Many side stitches are caused by a running technique used by approximately 30% of all runners. Most runners have a preferred foot which corresponds with exhaling. The majority of runners exhale at the same time their left feet strike the ground. The internal organs on the left side of the body are generally smaller, which means the chances of a stretched ligament causing side stitches or spasms are minimal. The liver, however, is a fairly heavy organ located on the right hand side of the body. If a runner favors his or her right leg while exhaling, the shock of the foot strike and the position of the diaphragm can trigger side stitches.
The solution to avoiding side stitches may be a matter of rethinking one's running style in order to avoid exhaling as the right foot strikes the ground. By changing the preferred foot from right to left, a runner can prevent the kind of stresses on the abdominal ligaments which often trigger side stitches.
Mutsy- I also exercise in the morning. I try to stretch before I run. This helps me from getting the side stitches that cause me to want to stop my run.
Running is difficult enough, so I make sure that I drink a glass of water about a half hour before I run, and stretch my entire body as well. I also keep a measured pace that I keep for my runs and with the treadmill; I can adjust the speed at whatever intervals I want.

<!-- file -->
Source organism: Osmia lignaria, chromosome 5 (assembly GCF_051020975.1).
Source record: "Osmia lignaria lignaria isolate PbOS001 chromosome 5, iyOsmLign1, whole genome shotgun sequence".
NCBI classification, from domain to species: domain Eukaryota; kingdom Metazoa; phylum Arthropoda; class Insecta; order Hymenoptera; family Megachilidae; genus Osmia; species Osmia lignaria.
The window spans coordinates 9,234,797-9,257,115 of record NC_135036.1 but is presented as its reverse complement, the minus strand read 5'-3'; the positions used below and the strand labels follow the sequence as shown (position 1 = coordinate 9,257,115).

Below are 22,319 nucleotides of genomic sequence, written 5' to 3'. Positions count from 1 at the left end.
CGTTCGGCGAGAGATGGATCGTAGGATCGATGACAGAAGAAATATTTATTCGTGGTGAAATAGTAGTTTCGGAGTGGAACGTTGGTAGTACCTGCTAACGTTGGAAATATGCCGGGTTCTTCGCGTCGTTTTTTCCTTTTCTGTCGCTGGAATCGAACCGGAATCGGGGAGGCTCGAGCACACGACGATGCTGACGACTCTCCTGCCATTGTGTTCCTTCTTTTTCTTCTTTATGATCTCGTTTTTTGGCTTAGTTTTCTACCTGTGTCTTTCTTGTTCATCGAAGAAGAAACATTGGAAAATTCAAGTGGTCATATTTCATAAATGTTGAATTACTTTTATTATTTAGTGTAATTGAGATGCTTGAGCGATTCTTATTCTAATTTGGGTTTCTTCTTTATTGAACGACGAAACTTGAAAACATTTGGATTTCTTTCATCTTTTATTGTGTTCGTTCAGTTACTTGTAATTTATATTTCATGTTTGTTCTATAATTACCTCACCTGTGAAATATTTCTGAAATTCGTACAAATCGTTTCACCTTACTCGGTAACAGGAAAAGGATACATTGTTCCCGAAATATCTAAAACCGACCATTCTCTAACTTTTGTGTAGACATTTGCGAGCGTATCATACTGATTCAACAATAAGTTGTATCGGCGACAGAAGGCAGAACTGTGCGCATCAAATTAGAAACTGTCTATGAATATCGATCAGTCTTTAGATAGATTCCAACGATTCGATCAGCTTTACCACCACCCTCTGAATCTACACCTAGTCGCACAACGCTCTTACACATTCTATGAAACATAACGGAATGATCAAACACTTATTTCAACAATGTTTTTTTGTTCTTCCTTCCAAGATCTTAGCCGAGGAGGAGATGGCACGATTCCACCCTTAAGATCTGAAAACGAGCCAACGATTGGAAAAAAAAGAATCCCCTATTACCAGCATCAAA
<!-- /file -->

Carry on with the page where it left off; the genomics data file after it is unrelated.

I think that side stitches also develop when someone is exerting too much effort too soon. I also make sure that I breathe properly.
This method helps me finish my work out without any problems which is how to prevent side stitches.
SauteePan-I have had side stitches when running and it is usually due to either eating too heavy of a meal prior, or not pacing myself properly and starting to run too quickly too early in my run.
I now avoid the problem altogether by running early in the morning after I had my first cup of coffee.
This allows me to have a focused run and it is the best feeling in the world to finish your workout so early in the morning.
It actually allows you to burn more calories throughout the day because your metabolism remains elevated.
It also gives me a huge sense of accomplishment and I don’t have to worry about fitting in my workout for the day because I already completed it. I don't tend to have problems with side stitches when I run this way.
The best way to learn how to prevent side stitches while running is simple. First, try not to eat anything about an hour or two before you run. If you are feeling a little hungry you can drink a little bit of juice, but nothing more.
Running is a high impact exercise that if you are not careful you can actually develop nausea and vomit if you have had a full meal before a run, in addition to the side stitches.
The other thing to remember is that running requires controlled breathing. If you train your body to do deep control breathing then you will eliminate the side stitches when running.
Even if you start to develop slight side stitches when running, the pain will subside if you breathe correctly and push through it. This is what I do when the side stitches burn.